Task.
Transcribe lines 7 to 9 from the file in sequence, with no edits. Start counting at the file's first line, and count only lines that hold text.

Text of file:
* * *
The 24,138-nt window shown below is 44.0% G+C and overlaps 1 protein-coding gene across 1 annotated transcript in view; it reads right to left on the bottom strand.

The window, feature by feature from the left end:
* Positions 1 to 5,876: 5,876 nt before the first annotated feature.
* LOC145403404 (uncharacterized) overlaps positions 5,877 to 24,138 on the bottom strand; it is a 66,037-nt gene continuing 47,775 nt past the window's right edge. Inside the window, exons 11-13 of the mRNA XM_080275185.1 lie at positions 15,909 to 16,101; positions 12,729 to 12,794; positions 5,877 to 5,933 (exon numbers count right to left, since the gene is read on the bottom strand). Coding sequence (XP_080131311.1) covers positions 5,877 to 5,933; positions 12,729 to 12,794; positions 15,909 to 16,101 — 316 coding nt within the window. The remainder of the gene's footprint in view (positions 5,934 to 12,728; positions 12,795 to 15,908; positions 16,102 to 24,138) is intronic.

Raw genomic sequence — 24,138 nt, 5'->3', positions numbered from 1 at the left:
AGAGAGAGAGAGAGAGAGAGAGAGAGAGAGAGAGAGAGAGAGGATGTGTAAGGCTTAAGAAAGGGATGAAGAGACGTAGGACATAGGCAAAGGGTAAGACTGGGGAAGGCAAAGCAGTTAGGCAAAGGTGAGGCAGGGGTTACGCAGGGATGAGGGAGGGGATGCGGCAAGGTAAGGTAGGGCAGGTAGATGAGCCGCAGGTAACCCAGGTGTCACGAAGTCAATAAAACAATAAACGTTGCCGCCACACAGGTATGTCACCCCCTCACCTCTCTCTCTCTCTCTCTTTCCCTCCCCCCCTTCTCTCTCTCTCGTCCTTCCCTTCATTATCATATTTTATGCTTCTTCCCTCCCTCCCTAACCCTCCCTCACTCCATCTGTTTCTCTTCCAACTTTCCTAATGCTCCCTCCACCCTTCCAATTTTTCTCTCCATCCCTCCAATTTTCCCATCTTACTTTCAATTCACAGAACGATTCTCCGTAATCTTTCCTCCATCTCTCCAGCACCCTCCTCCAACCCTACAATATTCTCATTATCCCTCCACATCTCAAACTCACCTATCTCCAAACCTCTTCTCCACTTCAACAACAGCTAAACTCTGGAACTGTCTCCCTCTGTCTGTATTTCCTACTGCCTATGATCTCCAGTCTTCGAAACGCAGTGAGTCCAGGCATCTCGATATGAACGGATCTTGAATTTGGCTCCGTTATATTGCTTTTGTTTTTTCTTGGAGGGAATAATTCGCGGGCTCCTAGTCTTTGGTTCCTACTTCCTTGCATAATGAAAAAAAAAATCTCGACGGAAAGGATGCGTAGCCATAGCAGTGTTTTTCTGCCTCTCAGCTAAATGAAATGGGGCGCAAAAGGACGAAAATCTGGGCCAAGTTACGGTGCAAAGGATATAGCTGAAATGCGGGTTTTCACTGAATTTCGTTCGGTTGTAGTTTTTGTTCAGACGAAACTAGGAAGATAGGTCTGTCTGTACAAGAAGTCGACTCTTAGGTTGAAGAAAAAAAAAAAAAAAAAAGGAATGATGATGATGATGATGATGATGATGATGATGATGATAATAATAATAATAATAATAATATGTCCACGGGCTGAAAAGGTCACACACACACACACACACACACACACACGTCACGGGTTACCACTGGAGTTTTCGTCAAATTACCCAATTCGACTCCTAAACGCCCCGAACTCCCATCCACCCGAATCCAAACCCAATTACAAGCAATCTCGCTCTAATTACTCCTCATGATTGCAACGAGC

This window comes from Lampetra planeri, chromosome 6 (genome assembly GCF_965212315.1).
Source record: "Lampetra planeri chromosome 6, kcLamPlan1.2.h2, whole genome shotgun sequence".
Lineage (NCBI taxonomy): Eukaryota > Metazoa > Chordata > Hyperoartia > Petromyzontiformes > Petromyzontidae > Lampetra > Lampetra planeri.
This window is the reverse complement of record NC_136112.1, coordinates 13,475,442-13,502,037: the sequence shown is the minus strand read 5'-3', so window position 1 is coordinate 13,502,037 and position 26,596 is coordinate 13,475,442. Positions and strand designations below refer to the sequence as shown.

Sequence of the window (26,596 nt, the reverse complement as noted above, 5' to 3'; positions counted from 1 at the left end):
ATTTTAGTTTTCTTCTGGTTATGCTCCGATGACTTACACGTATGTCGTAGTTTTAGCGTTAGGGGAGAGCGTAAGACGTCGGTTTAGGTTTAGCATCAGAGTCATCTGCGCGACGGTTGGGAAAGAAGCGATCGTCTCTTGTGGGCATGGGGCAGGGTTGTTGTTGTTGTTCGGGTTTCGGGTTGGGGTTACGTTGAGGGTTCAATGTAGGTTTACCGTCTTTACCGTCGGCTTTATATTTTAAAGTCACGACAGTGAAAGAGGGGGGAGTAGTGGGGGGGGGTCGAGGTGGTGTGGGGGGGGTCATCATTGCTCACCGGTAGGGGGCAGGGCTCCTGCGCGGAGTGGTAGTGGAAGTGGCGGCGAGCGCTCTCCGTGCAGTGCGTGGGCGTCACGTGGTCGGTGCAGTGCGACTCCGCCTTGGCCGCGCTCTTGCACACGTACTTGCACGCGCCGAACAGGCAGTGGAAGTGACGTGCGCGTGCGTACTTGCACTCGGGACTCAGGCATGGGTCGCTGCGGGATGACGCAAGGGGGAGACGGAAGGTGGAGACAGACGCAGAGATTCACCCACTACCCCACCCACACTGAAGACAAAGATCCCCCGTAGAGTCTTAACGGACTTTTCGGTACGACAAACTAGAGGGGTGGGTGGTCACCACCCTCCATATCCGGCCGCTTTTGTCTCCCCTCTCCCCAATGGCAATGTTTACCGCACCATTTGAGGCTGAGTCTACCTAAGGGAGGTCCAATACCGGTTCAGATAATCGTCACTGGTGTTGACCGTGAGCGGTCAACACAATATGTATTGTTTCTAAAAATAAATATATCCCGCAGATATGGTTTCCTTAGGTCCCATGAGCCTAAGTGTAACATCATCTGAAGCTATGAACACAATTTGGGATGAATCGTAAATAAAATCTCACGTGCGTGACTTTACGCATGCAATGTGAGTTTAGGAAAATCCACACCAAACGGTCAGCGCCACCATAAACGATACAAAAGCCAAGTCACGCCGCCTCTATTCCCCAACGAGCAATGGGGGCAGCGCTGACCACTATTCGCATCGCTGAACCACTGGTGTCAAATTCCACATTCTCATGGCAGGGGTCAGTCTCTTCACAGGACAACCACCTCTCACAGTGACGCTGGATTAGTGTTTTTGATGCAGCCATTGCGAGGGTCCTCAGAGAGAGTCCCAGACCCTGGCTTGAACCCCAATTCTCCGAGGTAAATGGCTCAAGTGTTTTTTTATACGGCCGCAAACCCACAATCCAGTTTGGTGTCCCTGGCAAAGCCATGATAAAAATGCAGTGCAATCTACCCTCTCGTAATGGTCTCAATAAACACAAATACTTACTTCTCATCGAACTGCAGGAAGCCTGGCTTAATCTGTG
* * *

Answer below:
This window comes from Lampetra planeri, chromosome 6 (genome assembly GCF_965212315.1).
Source record: "Lampetra planeri chromosome 6, kcLamPlan1.2.h2, whole genome shotgun sequence".
Lineage (NCBI taxonomy): Eukaryota > Metazoa > Chordata > Hyperoartia > Petromyzontiformes > Petromyzontidae > Lampetra > Lampetra planeri.